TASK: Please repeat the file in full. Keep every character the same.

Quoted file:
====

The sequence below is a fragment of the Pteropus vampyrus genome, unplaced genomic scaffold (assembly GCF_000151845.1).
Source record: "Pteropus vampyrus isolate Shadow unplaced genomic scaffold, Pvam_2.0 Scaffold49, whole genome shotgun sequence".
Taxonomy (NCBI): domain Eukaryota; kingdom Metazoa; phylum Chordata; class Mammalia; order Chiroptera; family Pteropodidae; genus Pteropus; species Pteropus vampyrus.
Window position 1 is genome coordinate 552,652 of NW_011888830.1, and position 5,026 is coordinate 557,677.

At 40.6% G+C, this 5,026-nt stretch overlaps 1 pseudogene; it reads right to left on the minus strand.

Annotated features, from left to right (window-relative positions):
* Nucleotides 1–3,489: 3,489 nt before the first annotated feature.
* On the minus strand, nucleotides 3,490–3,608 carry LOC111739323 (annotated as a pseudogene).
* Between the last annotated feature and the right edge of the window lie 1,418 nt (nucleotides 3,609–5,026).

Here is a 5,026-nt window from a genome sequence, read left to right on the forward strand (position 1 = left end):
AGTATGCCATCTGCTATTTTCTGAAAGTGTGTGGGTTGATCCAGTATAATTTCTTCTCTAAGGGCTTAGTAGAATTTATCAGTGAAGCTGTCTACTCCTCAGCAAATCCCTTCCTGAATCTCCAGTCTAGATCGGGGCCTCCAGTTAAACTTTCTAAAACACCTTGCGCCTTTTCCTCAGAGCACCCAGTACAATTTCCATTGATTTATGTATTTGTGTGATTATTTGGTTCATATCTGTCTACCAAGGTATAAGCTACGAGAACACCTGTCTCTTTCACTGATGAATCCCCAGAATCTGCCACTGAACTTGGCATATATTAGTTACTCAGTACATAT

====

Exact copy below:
The sequence below is a fragment of the Pteropus vampyrus genome, unplaced genomic scaffold (assembly GCF_000151845.1).
Source record: "Pteropus vampyrus isolate Shadow unplaced genomic scaffold, Pvam_2.0 Scaffold49, whole genome shotgun sequence".
Taxonomy (NCBI): domain Eukaryota; kingdom Metazoa; phylum Chordata; class Mammalia; order Chiroptera; family Pteropodidae; genus Pteropus; species Pteropus vampyrus.
Window position 1 is genome coordinate 552,652 of NW_011888830.1, and position 5,026 is coordinate 557,677.

At 40.6% G+C, this 5,026-nt stretch overlaps 1 pseudogene; it reads right to left on the minus strand.

Annotated features, from left to right (window-relative positions):
* Nucleotides 1–3,489: 3,489 nt before the first annotated feature.
* On the minus strand, nucleotides 3,490–3,608 carry LOC111739323 (annotated as a pseudogene).
* Between the last annotated feature and the right edge of the window lie 1,418 nt (nucleotides 3,609–5,026).

Here is a 5,026-nt window from a genome sequence, read left to right on the forward strand (position 1 = left end):
AGTATGCCATCTGCTATTTTCTGAAAGTGTGTGGGTTGATCCAGTATAATTTCTTCTCTAAGGGCTTAGTAGAATTTATCAGTGAAGCTGTCTACTCCTCAGCAAATCCCTTCCTGAATCTCCAGTCTAGATCGGGGCCTCCAGTTAAACTTTCTAAAACACCTTGCGCCTTTTCCTCAGAGCACCCAGTACAATTTCCATTGATTTATGTATTTGTGTGATTATTTGGTTCATATCTGTCTACCAAGGTATAAGCTACGAGAACACCTGTCTCTTTCACTGATGAATCCCCAGAATCTGCCACTGAACTTGGCATATATTAGTTACTCAGTACATAT